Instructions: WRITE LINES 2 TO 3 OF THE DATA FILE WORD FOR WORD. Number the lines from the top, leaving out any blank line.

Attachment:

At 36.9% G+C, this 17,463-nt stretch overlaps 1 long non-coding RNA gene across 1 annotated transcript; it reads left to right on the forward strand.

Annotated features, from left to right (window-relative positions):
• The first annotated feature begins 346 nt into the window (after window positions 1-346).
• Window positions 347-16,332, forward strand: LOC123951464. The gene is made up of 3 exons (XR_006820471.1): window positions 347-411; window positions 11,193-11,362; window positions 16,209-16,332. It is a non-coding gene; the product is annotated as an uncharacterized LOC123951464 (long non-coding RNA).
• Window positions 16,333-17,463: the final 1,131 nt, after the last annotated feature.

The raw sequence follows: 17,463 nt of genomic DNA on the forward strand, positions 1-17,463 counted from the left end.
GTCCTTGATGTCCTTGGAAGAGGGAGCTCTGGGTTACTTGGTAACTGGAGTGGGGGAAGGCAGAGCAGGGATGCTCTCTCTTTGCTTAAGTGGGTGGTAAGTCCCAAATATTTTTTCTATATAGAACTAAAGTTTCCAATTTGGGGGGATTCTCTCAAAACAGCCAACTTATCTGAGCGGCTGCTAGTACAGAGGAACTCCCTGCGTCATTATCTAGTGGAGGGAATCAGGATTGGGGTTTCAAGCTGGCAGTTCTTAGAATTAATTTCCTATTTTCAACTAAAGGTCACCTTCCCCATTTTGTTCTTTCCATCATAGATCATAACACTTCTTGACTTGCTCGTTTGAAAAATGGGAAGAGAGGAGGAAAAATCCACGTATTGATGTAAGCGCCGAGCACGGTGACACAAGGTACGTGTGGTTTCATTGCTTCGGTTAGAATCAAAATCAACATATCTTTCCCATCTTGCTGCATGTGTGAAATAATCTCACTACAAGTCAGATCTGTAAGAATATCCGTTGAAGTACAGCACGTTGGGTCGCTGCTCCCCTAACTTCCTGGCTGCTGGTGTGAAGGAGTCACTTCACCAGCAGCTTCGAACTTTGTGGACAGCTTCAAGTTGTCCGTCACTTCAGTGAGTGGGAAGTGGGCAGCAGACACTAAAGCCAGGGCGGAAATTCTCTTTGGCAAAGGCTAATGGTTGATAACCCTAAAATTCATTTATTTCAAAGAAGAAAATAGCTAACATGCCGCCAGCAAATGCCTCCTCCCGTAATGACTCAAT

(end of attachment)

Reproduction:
Annotated features, from left to right (window-relative positions):
• The first annotated feature begins 346 nt into the window (after window positions 1-346).